The prevalence of engaging in active transportation among young adolescents across the 54 countries was 39.5% (34.9%-44.0%), with the lowest in the United Arab Emirates (10.4%, 95% CI = 7.3%-13.5%) and the highest in Vietnam (78.8%, 95% CI = 74.5%-82.8%) (Table S5 in the Online Supplementary Document). Its pooled prevalence was the lowest in the Eastern Mediterranean (34.2%, 95% CI = 24.4%-44.0%) and the highest in the Western Pacific (44.1% (33.9%-54.2%) (Figure 4 and Table S5 in the Online Supplementary Document). In 20 of the 54 countries, the prevalence of engaging in active transportation was higher in boys than in girls (Table S5 in the Online Supplementary Document).

The prevalence of attending physical education classes among young adolescents across the 54 countries was 18.8% (16.1%-21.5%), with the lowest in Peru (1.7%, 95% CI = 0%-3.4) and the highest in Oman (42.7%, 95% CI = 39.4%-46.1%) (Table S6 in the Online Supplementary Document). Its pooled prevalence was the lowest in Southeast Asia (15.2%, 95% CI = 8.8%-21.5%) and the highest in America (22.4%, 95% CI = 17.7%-27.1%) (Figure 4 and Table S6 in the Online Supplementary Document). In 15 of the 54 countries, boys and 14-15-year-old adolescents spent more time on physical education than girls and 12-13-year-old adolescents (P = 0.01 and 0.02, respectively) (Table S6 in the Online Supplementary Document).

The prevalence of sedentary behavior among young adolescents across the 54 countries was 34.6% (28.4%-40.7%), with the lowest in Pakistan (8.3%, 95% CI = 6.6%-9.9%) and the highest in Barbados (65.2%, 95% CI = 62.1%-68.3%) (Table S7 in the Online Supplementary Document). Its pooled prevalence was the lowest in Southeast Asia (26.4%, 95% CI = 11.5%-41.4%) and the highest in America (43.4%, 95% CI = 37.3%-49.5%) (Figure 4 and Table S7 in the Online Supplementary Document). In 20 of the 54 countries, the prevalence of sedentary behavior was higher in 14-15-year-old adolescents than in younger adolescents (Table S7 in the Online Supplementary Document). The pooled prevalence of sedentary behavior was also higher in 14-15-year-old adolescents than in 12-13-year-old adolescents (36.5%, 95% CI = 30.0%-43.0%, vs 31.3%, 95% CI = 25.5%-37.7%; P = 0.01).

Only 0.7% (95% CI = 0.5%-1.0%) of young adolescents across the 54 countries displayed all qualifying physical behaviors, with the lowest in Cambodia (0.02%, 95% CI = 0.0%-0.1%) and the highest in Uruguay (2.4%, 95% CI = 1.6%-3.2%) (Table S8 in the Online Supplementary Document). The pooled prevalence was the lowest in Southeast Asia (0.4%, 95% CI = 0.2%-0.7%) and the highest in America (1.1%, 95% CI = 0.8%-1.4%) (Table S8 in the Online Supplementary Document). The pooled prevalence was higher among boys than among girls (0.9%, 95% CI = 0.6%-1.3%, vs 0.5%, 95% CI = 0.3%-0.7%; P = 0.03).

DISCUSSION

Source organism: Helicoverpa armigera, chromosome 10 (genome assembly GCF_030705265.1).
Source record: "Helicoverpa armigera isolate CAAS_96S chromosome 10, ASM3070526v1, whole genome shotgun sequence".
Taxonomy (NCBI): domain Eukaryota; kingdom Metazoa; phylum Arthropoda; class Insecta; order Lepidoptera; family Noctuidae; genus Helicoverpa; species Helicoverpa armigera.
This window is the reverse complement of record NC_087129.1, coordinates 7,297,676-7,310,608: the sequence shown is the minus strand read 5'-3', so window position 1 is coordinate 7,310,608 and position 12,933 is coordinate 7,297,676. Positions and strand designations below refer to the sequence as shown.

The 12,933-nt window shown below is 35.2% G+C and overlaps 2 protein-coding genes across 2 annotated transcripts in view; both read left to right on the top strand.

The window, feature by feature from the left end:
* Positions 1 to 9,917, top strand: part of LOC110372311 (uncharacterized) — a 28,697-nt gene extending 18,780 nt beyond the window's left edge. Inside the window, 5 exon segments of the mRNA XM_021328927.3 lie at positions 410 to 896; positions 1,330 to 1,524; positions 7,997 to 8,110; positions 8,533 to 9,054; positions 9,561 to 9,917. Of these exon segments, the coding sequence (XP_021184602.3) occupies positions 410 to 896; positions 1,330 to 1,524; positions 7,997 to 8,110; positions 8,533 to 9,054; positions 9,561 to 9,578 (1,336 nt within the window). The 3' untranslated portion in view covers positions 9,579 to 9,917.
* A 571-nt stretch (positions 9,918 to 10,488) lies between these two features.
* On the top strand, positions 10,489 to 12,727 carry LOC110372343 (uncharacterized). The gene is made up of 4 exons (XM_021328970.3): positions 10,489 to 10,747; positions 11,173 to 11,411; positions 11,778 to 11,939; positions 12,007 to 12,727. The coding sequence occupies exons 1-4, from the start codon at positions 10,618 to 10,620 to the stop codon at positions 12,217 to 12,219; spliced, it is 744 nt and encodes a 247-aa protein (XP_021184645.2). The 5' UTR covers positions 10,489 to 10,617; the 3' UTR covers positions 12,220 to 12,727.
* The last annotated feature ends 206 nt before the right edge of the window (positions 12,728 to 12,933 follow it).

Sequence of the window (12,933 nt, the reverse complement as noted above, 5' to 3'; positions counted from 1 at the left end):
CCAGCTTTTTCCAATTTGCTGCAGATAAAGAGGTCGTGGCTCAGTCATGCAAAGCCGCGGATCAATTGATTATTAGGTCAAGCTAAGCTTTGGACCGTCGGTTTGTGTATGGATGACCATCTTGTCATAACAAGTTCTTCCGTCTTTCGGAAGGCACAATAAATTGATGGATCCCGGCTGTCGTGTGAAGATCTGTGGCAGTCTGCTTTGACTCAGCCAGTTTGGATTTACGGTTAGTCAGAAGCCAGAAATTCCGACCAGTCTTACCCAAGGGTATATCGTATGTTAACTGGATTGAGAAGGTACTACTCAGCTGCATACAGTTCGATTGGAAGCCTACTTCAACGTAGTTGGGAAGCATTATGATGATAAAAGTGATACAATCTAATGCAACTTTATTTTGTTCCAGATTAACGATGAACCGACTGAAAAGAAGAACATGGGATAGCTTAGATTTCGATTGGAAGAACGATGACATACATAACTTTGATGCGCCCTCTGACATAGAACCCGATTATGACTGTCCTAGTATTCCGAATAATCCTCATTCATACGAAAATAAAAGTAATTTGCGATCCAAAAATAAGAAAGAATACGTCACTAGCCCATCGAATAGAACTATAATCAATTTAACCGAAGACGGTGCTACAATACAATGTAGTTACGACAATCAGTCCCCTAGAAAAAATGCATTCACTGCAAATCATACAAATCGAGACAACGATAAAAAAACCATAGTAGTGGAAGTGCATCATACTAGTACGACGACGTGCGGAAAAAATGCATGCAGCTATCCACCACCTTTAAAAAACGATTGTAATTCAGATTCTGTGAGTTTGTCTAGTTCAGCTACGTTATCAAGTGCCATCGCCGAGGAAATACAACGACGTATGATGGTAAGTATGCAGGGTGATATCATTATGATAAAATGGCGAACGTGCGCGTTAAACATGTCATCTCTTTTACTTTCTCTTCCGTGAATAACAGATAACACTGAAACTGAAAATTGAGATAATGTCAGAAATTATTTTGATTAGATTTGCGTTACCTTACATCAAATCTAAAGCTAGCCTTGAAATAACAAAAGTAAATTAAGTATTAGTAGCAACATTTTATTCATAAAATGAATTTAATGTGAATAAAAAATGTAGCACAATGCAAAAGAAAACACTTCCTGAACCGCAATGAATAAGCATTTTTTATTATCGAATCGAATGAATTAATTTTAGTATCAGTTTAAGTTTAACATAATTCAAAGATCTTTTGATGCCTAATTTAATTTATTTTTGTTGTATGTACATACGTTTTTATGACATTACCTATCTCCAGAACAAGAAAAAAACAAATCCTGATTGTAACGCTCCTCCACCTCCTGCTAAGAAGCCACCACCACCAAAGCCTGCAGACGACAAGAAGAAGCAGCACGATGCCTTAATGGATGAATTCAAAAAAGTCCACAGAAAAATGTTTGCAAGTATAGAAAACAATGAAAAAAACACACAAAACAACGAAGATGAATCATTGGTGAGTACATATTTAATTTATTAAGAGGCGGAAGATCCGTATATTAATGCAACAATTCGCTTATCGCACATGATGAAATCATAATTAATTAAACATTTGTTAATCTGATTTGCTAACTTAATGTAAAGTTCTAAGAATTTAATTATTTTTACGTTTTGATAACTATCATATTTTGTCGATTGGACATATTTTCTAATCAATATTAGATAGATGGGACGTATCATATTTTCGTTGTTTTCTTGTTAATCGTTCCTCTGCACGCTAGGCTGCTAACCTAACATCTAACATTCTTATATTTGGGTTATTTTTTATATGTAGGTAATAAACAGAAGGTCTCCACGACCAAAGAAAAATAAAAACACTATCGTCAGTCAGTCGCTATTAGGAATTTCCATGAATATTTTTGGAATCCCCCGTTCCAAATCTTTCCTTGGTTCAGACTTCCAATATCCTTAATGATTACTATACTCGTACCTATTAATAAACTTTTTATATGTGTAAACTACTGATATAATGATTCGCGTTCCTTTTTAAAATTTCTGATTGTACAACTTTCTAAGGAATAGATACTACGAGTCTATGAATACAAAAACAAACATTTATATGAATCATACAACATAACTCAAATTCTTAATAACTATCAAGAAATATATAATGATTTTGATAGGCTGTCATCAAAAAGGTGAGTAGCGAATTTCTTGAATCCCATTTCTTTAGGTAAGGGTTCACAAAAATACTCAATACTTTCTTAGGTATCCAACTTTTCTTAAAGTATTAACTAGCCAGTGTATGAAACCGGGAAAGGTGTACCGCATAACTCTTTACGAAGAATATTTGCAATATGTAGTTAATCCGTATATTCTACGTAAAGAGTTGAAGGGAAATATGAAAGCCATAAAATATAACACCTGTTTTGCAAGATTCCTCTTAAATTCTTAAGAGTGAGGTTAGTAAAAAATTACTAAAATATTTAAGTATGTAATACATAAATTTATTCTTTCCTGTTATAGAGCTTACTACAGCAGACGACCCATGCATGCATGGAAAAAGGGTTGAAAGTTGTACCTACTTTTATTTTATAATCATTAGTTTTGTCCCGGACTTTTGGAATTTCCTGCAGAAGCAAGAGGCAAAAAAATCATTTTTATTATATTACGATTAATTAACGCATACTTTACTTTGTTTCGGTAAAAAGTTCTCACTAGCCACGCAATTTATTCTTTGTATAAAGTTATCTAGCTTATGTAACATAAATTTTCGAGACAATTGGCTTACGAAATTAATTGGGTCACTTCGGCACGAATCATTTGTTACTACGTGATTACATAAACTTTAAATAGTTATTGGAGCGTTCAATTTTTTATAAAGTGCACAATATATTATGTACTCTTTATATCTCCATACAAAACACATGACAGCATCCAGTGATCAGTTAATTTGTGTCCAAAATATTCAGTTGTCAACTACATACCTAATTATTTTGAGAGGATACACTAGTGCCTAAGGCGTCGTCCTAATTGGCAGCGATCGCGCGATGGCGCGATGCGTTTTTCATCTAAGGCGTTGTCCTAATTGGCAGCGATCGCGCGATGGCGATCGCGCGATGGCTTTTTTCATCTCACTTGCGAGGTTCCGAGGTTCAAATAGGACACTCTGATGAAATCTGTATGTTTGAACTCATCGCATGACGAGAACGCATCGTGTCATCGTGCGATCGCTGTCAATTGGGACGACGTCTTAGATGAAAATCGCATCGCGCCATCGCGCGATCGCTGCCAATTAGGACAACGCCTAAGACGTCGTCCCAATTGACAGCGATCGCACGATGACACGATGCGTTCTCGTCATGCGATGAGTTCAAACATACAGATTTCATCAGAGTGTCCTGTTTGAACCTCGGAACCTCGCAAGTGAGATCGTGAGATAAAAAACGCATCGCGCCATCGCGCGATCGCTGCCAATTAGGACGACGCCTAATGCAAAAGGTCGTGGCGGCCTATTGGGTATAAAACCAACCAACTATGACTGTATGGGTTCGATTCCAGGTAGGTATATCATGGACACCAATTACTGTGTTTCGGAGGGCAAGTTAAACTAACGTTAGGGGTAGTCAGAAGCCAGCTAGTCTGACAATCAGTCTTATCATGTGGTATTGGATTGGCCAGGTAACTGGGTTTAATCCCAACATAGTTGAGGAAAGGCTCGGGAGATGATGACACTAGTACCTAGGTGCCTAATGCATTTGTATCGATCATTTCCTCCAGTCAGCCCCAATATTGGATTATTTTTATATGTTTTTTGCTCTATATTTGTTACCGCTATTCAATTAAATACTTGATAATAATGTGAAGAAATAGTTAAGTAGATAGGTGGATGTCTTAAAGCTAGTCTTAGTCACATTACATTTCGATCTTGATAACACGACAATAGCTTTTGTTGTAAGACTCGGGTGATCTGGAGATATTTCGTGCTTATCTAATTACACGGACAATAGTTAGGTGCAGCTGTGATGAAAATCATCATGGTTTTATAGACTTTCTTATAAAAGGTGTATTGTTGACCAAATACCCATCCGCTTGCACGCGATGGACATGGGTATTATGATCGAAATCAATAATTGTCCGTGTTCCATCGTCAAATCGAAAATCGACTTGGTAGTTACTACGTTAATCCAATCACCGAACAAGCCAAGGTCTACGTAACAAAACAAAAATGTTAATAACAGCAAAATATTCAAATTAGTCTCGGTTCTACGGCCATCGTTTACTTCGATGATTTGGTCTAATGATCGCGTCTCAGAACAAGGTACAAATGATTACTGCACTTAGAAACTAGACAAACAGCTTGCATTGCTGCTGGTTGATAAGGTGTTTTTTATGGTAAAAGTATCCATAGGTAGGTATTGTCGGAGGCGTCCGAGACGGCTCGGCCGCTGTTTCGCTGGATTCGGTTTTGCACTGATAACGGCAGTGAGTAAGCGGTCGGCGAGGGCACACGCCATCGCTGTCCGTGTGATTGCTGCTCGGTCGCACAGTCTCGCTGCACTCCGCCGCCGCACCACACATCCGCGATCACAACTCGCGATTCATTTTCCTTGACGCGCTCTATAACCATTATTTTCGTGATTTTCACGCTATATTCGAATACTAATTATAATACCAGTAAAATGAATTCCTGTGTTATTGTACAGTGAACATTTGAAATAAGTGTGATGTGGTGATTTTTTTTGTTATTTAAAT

Our survey summarized the latest GSHS data (from 2009 to 2015) on physical activity, active transportation, physical education, and sedentary behavior among 12-15 year-old adolescents in 54 LMICs. The prevalence of separate and high levels of combined physical behaviors was consistently low among young adolescents in LMICs, and that of all of the qualifying physical behaviors was even lower. The same questions for the assessment of physical activity were taken in 41 Europe and North America countries, and the results from 2005/2006 survey also showed the low prevalence of sufficient physical activity (25% and 15% in 13-year-olds boys and girls, respectively) [21].

The overall prevalence of high levels of combined physical behaviors was the lowest in the Eastern Mediterranean. To date, few countries in the Eastern Mediterranean have commenced any comprehensive strategies for increasing the physical activity levels through sports, recreation, cycling, or walking in young adolescents [22]. In addition, the prevalence of engaging in active transportation was also the lowest in the Eastern Mediterranean. Because of cultural attitudes and beliefs, it is usually perceived that the pursuit of academic excellence has greater status than being physically active in this region [23]. The highest prevalence of high levels of combined physical behaviors was found in the Southeast Asia region, which included only four countries, largely contributed by the highest level of physical activity observed in Bangladesh (42.2%). Bangladesh is known as one of the poorest nations [24], and 80% of Bangladeshis live in rural areas. Here, adolescents are exceptionally active because most Bangladeshis earn a living through physical labor and many children help their parents with farm activities.

Another interesting finding of this study was the relationship between physical education and physical activity. School physical education is the only course that ensures all students participate in and increase physical activity. However, physical education is not included in the core curriculum in most countries [25]. Accumulating evidence has indicated that physical education is the most effective approach in maintaining a high level of physical activity in children and adolescents, as well as improving their motor skills, developing a positive disposition for an active lifestyle, and increasing direct engagement in moderate-to-vigorous physical activity [26-28]. In particular, Southeast Asia showed the lowest prevalence of physical education and the highest prevalence of physical activity. The Directorate of Technical Education Official states the reasons of low physical education in Asia as a lack of physical facilities, low motivation for physical education, and the lack of mandatory physical education [29]. In addition, the highest prevalence of physical education in the US may be because this region shows the highest prevalence of sedentary behavior (43.4%).